Nikon D40

Discussion in 'Digital Photography' started by SC68Cal, Jan 21, 2007.

  1. SC68Cal macrumors 68000

    Joined:
    Feb 23, 2006
    #1
    I recently purchased a Nikon D40, and all I can say is wow. Even with the not-so-great kit lens the shots are coming out very nice.

    I put it together into a web gallery with Aperture and I'm fairly pleased with the results.
    Temple University Gallery

    Here are a few larger prints

    [​IMG]
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  2. macdaddy121 macrumors 6502a

    Joined:
    Jan 8, 2003
    Location:
    Georgia
    #2
    The D40 is a wonderful camera and it will get a lot of people to switch over to the DSLR....however don't forget that capturing a good image lays in the hands of the person taking a picture.....so great job....love the pics.
     
  3. dllavaneras macrumors 68000

    dllavaneras

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    Feb 12, 2005
    Location:
    Caracas, Venezuela
    #3
    Welcome to the world of DSLR :) I'm glad you liked your purchase! You'll be a happy photographer for a long time, even more when you buy some new lenses or accessories! It'll be like Christmas all over again ;)
     
  4. Allstermac macrumors member

    Allstermac

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    Jan 17, 2007
    #4
    I picked up mine before Christmas! Great camera great price! As a newbie to Real photography, this is a great stepping stone and learning tool to ween me into a great system in about years time! I would keep this for camera for everyday photo's, but would want a better setup to do things beyond great:D
    Enjoy the D40... I do!
     
  5. Abstract macrumors Penryn

    Abstract

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    #5
    Congratulations on getting into photography, everyone. :)

    It's good that you're getting more into photography, but honestly, there isn't much difference between image quality you're getting now, or the image quality you get from a more expensive Nikon D200 or Nikon D2Xs other than MP. I guess you can crop more or something, but it's not as though a better camera will transform your photos into something better. Like macdaddy121 said, the photographer takes the photos.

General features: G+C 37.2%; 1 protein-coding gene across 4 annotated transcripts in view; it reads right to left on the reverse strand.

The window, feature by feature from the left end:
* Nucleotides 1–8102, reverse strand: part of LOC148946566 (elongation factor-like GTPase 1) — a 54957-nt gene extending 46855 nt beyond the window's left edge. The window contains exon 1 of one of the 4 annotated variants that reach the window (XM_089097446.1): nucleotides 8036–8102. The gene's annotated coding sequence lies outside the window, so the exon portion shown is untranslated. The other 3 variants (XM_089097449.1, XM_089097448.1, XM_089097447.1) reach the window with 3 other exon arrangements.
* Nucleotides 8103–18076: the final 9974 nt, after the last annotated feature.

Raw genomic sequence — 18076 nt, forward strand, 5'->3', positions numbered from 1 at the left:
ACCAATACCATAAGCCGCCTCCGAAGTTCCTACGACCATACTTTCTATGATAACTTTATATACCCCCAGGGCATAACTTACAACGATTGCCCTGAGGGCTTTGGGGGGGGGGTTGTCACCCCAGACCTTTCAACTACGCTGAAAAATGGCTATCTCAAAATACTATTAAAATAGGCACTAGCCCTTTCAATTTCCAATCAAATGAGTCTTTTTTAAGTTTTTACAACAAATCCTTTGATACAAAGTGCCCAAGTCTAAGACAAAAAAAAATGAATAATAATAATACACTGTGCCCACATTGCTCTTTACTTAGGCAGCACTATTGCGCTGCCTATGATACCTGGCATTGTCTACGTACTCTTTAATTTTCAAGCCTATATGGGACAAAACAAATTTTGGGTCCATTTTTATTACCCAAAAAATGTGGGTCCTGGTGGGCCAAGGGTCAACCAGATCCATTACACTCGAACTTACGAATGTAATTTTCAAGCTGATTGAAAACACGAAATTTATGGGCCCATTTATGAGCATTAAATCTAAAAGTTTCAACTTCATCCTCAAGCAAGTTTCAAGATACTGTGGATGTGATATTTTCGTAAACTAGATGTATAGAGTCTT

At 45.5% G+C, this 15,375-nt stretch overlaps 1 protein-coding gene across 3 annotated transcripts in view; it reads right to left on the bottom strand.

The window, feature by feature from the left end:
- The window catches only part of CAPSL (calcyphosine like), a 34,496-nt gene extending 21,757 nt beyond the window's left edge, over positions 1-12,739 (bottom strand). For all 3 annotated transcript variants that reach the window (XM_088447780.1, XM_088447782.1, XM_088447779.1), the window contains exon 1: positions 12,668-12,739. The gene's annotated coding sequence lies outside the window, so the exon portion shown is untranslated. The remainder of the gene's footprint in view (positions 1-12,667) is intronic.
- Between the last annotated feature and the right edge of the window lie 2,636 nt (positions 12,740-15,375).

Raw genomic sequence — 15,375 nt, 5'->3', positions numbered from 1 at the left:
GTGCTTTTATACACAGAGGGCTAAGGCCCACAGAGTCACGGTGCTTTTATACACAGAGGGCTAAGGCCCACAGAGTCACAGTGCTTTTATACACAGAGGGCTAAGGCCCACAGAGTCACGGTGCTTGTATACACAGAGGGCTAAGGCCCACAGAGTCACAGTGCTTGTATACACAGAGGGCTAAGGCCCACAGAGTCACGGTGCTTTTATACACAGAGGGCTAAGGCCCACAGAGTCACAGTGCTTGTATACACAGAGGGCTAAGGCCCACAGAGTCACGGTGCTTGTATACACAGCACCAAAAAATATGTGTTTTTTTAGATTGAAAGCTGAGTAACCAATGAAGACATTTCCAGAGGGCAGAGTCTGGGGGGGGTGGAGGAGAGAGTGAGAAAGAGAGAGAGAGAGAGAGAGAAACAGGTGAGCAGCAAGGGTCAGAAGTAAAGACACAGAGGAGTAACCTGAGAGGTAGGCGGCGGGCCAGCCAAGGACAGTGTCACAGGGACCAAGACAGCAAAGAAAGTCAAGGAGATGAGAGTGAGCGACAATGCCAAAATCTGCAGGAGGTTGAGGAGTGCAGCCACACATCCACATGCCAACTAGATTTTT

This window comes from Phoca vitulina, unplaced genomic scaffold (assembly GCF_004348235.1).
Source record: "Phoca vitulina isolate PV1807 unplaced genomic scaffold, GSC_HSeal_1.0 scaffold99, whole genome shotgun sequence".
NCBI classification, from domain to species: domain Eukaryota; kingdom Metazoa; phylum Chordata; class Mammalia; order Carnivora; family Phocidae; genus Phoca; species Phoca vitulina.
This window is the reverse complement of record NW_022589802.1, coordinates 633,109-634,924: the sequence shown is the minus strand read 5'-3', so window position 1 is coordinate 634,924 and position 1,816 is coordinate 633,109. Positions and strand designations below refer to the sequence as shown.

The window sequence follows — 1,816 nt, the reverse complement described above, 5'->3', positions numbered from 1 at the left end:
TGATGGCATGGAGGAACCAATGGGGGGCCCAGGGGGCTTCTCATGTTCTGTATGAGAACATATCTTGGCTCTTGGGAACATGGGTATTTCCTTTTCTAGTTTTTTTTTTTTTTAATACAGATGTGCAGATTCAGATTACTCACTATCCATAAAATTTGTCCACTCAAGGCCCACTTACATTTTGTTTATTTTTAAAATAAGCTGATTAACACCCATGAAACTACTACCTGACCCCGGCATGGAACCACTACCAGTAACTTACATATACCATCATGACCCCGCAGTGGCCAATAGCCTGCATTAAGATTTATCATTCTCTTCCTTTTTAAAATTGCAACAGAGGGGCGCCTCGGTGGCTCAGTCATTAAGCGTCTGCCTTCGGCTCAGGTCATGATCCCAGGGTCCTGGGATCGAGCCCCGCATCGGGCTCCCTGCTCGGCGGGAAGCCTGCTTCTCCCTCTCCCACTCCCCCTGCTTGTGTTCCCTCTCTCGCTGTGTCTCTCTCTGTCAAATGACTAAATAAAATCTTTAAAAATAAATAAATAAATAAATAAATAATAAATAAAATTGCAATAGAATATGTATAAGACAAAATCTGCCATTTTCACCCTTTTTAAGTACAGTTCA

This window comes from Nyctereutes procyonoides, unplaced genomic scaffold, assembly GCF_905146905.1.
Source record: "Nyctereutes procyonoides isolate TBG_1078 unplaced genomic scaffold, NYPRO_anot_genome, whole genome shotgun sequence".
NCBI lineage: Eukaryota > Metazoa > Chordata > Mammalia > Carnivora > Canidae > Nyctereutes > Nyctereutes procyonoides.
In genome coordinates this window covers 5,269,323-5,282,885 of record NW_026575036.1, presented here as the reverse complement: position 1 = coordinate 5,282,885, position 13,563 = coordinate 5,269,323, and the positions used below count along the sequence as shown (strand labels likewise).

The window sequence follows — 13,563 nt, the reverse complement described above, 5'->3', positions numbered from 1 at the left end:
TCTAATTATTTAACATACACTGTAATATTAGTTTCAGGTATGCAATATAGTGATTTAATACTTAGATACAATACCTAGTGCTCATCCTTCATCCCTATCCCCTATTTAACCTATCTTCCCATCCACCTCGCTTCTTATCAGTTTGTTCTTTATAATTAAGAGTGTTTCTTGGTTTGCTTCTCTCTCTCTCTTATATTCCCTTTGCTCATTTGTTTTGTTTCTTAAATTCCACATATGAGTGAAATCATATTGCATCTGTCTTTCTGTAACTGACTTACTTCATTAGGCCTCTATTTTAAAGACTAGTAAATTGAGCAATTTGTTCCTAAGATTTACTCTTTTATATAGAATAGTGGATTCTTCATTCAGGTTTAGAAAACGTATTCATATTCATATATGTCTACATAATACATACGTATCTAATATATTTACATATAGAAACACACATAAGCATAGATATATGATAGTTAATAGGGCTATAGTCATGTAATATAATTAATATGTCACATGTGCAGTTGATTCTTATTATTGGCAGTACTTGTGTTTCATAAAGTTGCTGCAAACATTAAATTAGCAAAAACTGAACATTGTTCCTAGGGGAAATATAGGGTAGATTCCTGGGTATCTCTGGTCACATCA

On that note, lenses do make a difference, because you're going to hit a wall in terms of what you can do regarding sharpness, depth of field, reproduction ratio (ie: macro work) and under certain conditions such as shooting in lower light.

    To use a car analogy: (I know it's weird :p) The car you choose isn't an issue if we're talking about which car will take you from Point A to Point B. Driving either a Honda Civic or a Porsche will get you to your destination. I can say the same thing about taking a photograph with a DSLR. Using a better DSLR won't affect the composition of a photo at all, as they're both very capable of taking a photo. You're the one pointing the camera and adjusting the camera settings, so both cameras will "get you there".

    However, if you're NOT talking about getting to your destination, but wanting to do something very specific such as race, then obviously a Porsche is going to get you there faster because it's a better tool for the job, while the Civic isn't (even when the Civic is suped up ;)). They'll both get you to your destination, but if you're looking for speed and a decent time as well, the Civic isn't up for it.

    If you're going to drive through rocky terrain, then obviously a Range Rover will be better for what you're trying to do. Maybe a Civic can do it, but it won't be pretty. I also wouldn't use my kit lens to take macros, just like I wouldn't use a macro lens to take a landscape shot. You can, but you won't get exactly what you want.